Secret desires and dark, unusual fetishes make for great fiction, but few filmmakers have enough courage to tackle ideas that private. However, Steven Shainberg has more than enough audacity and he doesn't hesitate to push the envelope way beyond the norm with his new movie Secretary, a film which appropriately won a Special Jury Prize for originality at Sundance.
Secretary explodes with juicy innuendo, even from its opening moments. An extending establishing shot plays against mischievously sensual music as a woman seductively strolls through a business office performing secretarial duties. She approaches a desk, staples a few papers, pours fresh coffee into a mug, and then returns to her employer. Sounds ordinary, except that she does these things while locked inside a weird S&M device.
This is Lee Holloway (Maggie Gyllenhaal), the very troubled daughter of an alcoholic father and an abused mother. Watching the abusive relationships between her parents for so many years, Lee now inflicts cuts on herself in an attempt to let the pain surface. Apparently, it hasn't helped enough; she just returned from a mental institution after an attempted suicide.
Lee wants to get her life back on track, so she applies for a secretarial job at a local law firm owned by E. Edward Grey (James Spader). She has no work experience but can type really fast. Interestingly enough, that's all that Grey requires and he hires her on the spot. But Grey senses something else about Lee: she seeks physical pain and needs to be controlled. Ironically, Grey needs control and enjoys inflicting physical pain on others. Don't they just make the perfect pair?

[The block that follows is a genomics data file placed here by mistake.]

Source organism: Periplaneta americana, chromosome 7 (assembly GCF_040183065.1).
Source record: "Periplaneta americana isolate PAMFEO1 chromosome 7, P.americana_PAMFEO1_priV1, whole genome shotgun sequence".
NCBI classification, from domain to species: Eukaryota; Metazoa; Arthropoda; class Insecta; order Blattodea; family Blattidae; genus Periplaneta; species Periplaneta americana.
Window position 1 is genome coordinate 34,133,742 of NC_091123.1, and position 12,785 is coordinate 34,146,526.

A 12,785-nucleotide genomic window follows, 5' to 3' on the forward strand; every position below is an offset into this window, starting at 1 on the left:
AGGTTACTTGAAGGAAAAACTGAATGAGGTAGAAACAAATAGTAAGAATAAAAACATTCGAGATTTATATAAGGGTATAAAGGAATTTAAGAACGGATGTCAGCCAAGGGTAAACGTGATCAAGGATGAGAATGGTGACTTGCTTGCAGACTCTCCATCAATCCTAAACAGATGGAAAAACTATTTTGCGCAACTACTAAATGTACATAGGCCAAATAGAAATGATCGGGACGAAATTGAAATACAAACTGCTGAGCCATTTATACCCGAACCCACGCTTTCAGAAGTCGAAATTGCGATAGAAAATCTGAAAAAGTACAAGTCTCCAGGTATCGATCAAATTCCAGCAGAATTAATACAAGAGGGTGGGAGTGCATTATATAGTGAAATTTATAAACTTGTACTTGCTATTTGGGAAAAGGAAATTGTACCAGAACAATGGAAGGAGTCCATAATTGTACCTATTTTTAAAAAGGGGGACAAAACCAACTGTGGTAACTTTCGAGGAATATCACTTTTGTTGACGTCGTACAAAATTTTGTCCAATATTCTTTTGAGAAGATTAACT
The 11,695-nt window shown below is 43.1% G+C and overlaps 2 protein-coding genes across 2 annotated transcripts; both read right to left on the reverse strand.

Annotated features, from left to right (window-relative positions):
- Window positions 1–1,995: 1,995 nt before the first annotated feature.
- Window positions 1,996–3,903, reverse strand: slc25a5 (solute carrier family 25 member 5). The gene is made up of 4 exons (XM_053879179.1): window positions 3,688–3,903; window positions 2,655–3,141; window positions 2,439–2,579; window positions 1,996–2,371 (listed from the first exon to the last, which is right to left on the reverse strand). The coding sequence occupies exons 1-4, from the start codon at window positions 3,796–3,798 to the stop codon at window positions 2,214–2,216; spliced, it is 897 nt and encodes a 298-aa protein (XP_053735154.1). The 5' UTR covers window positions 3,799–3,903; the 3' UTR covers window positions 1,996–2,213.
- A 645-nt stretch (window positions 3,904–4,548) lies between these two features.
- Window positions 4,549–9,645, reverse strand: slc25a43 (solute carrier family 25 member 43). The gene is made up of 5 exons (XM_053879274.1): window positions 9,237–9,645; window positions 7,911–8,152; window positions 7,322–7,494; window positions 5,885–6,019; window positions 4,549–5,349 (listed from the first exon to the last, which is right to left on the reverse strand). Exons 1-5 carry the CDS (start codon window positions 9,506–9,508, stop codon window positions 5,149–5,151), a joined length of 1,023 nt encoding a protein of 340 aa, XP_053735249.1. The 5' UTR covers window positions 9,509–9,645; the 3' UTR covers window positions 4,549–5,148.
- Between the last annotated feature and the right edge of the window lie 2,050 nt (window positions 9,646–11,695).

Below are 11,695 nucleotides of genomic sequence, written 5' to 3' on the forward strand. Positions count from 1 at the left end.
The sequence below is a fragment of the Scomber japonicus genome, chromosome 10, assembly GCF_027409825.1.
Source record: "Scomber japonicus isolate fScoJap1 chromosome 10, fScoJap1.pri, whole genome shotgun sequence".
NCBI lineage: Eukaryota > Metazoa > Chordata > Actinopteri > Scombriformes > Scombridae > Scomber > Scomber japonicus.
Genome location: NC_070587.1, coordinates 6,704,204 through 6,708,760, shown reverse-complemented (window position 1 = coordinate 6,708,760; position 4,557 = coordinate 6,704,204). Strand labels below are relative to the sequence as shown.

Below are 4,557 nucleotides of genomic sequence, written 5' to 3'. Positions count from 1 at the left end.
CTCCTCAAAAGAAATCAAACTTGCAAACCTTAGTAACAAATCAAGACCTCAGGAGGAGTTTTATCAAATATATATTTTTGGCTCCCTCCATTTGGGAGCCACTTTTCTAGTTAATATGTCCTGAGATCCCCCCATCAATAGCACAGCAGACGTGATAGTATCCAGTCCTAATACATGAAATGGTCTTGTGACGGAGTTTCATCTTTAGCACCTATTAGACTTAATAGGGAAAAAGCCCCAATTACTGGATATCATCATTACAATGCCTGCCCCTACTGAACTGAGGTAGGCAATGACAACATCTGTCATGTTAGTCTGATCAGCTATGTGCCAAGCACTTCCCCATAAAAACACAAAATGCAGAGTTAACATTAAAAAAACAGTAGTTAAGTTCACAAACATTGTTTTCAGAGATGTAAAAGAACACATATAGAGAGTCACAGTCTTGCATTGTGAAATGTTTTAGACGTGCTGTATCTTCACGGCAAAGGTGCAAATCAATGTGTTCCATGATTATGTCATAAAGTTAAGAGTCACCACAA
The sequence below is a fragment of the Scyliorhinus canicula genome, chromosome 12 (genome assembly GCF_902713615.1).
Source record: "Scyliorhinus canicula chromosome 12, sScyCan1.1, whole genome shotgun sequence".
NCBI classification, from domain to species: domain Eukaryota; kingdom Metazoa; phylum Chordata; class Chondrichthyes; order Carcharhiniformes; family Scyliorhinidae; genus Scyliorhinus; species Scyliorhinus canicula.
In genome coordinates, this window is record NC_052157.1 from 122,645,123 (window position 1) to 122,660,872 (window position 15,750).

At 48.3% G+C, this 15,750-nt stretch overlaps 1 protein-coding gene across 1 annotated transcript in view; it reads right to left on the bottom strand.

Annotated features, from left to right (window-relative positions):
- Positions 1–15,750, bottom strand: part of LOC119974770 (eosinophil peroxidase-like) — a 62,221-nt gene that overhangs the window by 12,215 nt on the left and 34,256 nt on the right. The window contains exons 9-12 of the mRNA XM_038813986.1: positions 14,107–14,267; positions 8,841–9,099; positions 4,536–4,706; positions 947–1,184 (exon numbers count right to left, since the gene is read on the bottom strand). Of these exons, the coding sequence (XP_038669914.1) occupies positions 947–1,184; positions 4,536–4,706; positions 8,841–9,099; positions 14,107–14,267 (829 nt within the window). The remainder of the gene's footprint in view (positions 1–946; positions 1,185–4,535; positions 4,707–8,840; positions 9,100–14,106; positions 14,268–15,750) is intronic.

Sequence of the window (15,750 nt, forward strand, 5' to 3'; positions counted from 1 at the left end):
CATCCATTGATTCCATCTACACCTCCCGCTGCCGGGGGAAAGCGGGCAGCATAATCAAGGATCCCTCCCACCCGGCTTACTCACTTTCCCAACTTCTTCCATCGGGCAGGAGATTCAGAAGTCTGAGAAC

Inevitably, Grey and Holloway begin a relationship that crosses far beyond the legal lines of conduct. Holloway could probably sue Grey for everything that he's worth if she didn't enjoy it when her boss swatted her ass.
The instant Lee and Grey meet, they create awkwardness unlike anything I've ever seen. The characters are linked by bizarre sexual desires, but Secretary knows that their private obsessions are far more interesting than the lazy intercourse most sex comedies resort to at the first opportunity. Secretary explores sexuality in a completely unique and innovative light. And it's amazing how long it resists actual sex until just the right moment; it might actually wait too long.
There's a point when the movie falls apart, and, ironically, that's at the climax of Lee and Grey's relationship. It's almost as if the writer could no longer maintain the stunning tension Spader and Gyllenhaal sustain so effectively through most of the film. Secretary builds to the climax extraordinarily well, but it reaches the peak too early. This is the last film on the planet that I expected to evolve into a conventional love story, but sure enough...
By this point, however, it's too late for the movie to crash and burn, because it has already created an insuperable relationship between the audience and its characters. The film loses the battle for the third act, but it easily wins the overall war.
On a side note, this movie fought to secure its R rating (that it earned for "strong sexuality, some nudity, depiction of behavioral disorders, and language"). Strange how some movies overflow with gratuitous sex and nudity and easily earn an R, but this one, which resists that very same sexual content, struggles to nab the same rating. But I will give the MPAA kudos for including that bit on "behavioral disorders." Man, these characters are psycho!
A nice commentary from director Shainberg and writer Erin Wilson anchors the DVD -- it's full of info not just about the filmmaking process but about the characters' motivations (and the filmmakers' too!). Alas, no Maggie on the commentary track...